Thankfully, some Christian writers clearly recognized that unity was more important than their personal customs and traditions. As Irenaeus said, despite the disagreement, “…in this state of affairs they held fellowship with each other.” Decades later, Firmilian expressed a similar attitude:
There are some diversities among the churches. Anyone may know this from the facts concerning the celebration of pascha. . . . He may see that here are some diversities among them. All things are not observed alike among the churches, such as are observed at Jerusalem. Similarly, in very many other provinces, many things are varied because of the places and names. Nevertheless, there is no departure at all from the peace and unity of the [universal] church on this account.Firmilian (c. 256 A.D.) p. 500
Sadly, others took a hard stance in defense of their tradition.
As for us, then, we scrupulously observe the exact day, neither adding nor taking away. For in Asia great luminaries have gone to their rest, who will rise again on the day of the coming of the Lord. . . . These all kept pascha on the fourteenth day, in accordance with the Gospel. . . . Seven of my relatives were bishops, and I am the eighth, and my relatives always observed the day when the people put away the leaven.Polycrates (c. 190 A.D.), p. 500
Our predecessors, men most learned in the books of the Hebrews and Greeks (I refer to Isidore, Jerome, and Clement) . . . come harmoniously to one and the same most exact determining of pascha—the day, month, and season meeting in accord with the highest honor for the Lord’s resurrection. But Origen also, the most learned of all, and the most discerning in making calculations, . . . has published in a very elegant manner a little book on pascha. . . . For this reason, also, we maintain that those who . . . determine the fourteenth day of the Paschal season by it make no trivial or common blunder. . . . Therefore, in this concurrence of the sun and moon, the Paschal festival is not to be celebrated. For as long as the [sun and moon] are found in this course, the power of darkness is not overcome. And as long as equality between light and darkness endures, and is not diminished by the light, it is shown that the Paschal festival is not to be celebrated. Accordingly, it is directed that the festival be kept after the equinox.Anatolius (c. 270 A.D.), p. 500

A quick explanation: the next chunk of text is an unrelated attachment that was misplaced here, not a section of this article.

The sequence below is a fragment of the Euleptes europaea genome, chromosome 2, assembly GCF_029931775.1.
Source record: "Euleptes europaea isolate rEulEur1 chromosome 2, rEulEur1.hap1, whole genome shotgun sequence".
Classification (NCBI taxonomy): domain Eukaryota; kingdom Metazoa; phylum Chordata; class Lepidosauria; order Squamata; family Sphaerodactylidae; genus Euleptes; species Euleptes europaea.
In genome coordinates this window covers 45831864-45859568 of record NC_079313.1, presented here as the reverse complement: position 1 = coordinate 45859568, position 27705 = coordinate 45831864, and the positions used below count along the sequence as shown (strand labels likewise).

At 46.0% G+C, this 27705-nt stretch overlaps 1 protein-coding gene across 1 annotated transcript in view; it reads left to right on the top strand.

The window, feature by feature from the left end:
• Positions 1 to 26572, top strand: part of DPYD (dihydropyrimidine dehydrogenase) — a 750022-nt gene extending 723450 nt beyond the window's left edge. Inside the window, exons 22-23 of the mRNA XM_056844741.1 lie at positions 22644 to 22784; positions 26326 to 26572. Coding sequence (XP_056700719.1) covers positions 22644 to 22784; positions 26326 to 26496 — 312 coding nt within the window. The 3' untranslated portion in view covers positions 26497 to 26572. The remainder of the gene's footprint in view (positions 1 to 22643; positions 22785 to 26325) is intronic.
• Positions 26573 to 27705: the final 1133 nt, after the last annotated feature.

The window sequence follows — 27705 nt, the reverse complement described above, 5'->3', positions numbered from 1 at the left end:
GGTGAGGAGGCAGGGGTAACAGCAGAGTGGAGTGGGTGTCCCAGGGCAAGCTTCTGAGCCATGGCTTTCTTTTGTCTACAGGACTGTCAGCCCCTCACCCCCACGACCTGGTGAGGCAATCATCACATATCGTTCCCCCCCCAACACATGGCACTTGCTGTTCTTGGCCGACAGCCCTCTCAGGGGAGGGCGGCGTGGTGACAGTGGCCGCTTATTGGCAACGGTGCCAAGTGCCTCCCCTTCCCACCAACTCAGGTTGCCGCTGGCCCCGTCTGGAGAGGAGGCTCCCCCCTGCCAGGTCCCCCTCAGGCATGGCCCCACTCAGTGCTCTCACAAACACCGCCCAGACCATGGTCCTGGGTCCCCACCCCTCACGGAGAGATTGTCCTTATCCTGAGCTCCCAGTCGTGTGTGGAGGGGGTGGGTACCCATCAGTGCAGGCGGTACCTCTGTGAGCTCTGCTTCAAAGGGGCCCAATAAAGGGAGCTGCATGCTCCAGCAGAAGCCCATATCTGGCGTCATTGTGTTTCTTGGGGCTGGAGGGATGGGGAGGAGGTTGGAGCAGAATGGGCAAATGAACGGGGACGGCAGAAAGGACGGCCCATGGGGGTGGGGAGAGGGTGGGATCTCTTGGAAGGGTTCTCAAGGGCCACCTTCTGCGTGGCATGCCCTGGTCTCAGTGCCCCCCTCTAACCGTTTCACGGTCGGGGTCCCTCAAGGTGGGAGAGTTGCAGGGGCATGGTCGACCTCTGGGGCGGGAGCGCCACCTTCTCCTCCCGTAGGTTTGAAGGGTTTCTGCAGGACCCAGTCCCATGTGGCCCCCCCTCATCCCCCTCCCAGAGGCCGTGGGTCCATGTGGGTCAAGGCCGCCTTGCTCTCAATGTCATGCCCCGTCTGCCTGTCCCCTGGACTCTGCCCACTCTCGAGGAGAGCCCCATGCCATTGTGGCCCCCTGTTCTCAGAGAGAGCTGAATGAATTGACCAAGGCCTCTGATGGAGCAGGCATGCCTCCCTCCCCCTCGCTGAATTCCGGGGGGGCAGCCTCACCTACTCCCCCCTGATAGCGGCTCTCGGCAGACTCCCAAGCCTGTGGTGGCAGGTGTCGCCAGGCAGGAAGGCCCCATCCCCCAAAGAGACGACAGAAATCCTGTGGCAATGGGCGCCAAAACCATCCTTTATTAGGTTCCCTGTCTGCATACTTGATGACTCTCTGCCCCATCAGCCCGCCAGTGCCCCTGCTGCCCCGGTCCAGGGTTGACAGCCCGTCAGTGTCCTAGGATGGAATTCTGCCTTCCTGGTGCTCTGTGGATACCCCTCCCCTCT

By the late fourth century, when Apostolic Constitutions was compiled, the mainstream church had established very elaborate traditions and, in many cases, were teaching these traditions as though they carried the weight of the commandments of GOD.
It is your duty, brethren . . . to observe the days of Easter exactly. . . . No longer be concerned about keeping the feast with the Jews, for we now have no communion with them. In fact, they have been led astray in regard to the calculation itself. . . . You should not, through ignorance, celebrate Easter twice in the same year, or celebrate this day of the resurrection of our Lord on any day other than a Sunday.Apostolic Constitutions (compiled c. 390 A.D.), cited in David Bercot’s A Dictionary of Early Christian Beliefs, p. 224
Break your fast when it is daybreak of the first day of the week, which is the Lord’s Day. From the evening until the cock-crows, keep awake; assemble together in the church; watch and pray; entreat God. When you sit up all night, read the Law, the Prophets, and the Psalms—until cock-crowing. Baptize your catechumens and read the Gospel with fear and trembling. And speak to the people such things as will assist their salvation. . . . And from that point on [i.e., cock-crowing], leave off your fasting and rejoice! Keep a festival, for Jesus Christ, the pledge of our resurrection, is risen from the dead! Apostolic Constitutions, c. 390, p. 224Apostolic Constitutions (compiled c. 390 A.D.), cited in David Bercot’s A Dictionary of Early Christian Beliefs, p. 224
We can clearly see, in hindsight, the danger that tradition can create and how something can start off as a good idea (to remember and celebrate Jesus’ resurrection), develop into a custom that becomes popular, becomes an ingrained tradition that is taught as a requirement, and eventually creates division. Regardless of our personal opinion on Easter and the celebration of religious holidays, we can learn valuable lessons from our early brethren in this regard.